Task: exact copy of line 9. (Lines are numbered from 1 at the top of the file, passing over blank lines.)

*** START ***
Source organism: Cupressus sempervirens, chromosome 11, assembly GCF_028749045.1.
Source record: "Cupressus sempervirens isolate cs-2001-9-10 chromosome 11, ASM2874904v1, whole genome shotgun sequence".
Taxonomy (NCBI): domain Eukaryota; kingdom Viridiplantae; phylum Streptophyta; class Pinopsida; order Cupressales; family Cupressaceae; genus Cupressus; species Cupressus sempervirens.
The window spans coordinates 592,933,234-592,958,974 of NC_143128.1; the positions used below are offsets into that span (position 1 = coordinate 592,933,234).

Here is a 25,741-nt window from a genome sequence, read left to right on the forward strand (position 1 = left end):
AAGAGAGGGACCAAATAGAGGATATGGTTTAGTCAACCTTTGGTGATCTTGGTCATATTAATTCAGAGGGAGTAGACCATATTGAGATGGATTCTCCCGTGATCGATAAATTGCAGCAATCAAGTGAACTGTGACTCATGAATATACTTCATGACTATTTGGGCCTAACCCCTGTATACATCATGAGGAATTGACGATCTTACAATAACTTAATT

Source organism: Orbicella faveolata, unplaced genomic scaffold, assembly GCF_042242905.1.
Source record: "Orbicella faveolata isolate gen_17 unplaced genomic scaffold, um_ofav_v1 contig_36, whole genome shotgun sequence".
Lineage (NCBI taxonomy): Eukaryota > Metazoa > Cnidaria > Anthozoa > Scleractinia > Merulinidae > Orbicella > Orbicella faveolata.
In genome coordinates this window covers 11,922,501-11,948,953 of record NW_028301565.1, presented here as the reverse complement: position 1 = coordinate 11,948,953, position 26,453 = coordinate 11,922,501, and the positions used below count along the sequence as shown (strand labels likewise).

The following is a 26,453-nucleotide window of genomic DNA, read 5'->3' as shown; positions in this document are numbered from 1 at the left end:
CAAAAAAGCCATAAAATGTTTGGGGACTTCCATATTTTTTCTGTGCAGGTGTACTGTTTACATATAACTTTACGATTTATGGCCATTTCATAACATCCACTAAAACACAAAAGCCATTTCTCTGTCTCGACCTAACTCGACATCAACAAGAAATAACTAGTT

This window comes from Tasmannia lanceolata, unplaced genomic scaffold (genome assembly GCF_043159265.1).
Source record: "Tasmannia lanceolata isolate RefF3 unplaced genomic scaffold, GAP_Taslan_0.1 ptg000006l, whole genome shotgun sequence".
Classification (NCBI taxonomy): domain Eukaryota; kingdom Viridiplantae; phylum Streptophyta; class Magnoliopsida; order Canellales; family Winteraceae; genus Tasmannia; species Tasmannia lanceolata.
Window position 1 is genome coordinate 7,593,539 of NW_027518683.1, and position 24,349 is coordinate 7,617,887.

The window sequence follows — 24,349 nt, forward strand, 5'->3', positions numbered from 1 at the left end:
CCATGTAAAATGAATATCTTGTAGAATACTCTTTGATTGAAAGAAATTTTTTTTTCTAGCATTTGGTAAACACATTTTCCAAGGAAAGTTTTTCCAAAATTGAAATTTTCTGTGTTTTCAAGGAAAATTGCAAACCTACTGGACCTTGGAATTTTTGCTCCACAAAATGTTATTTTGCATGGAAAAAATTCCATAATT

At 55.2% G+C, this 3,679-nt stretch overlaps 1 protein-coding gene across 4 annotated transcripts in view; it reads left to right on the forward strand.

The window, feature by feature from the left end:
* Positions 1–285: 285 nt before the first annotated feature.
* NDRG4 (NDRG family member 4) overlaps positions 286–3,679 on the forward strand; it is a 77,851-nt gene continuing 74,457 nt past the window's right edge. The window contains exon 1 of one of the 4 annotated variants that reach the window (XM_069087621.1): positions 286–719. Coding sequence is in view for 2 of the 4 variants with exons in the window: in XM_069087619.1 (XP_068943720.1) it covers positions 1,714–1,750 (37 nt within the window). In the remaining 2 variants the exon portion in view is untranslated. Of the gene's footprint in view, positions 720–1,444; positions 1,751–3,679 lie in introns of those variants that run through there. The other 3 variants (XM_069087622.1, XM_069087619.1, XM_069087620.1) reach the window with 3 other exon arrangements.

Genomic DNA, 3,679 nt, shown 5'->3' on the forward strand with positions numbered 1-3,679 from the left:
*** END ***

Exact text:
Lineage (NCBI taxonomy): Eukaryota > Metazoa > Cnidaria > Anthozoa > Scleractinia > Merulinidae > Orbicella > Orbicella faveolata.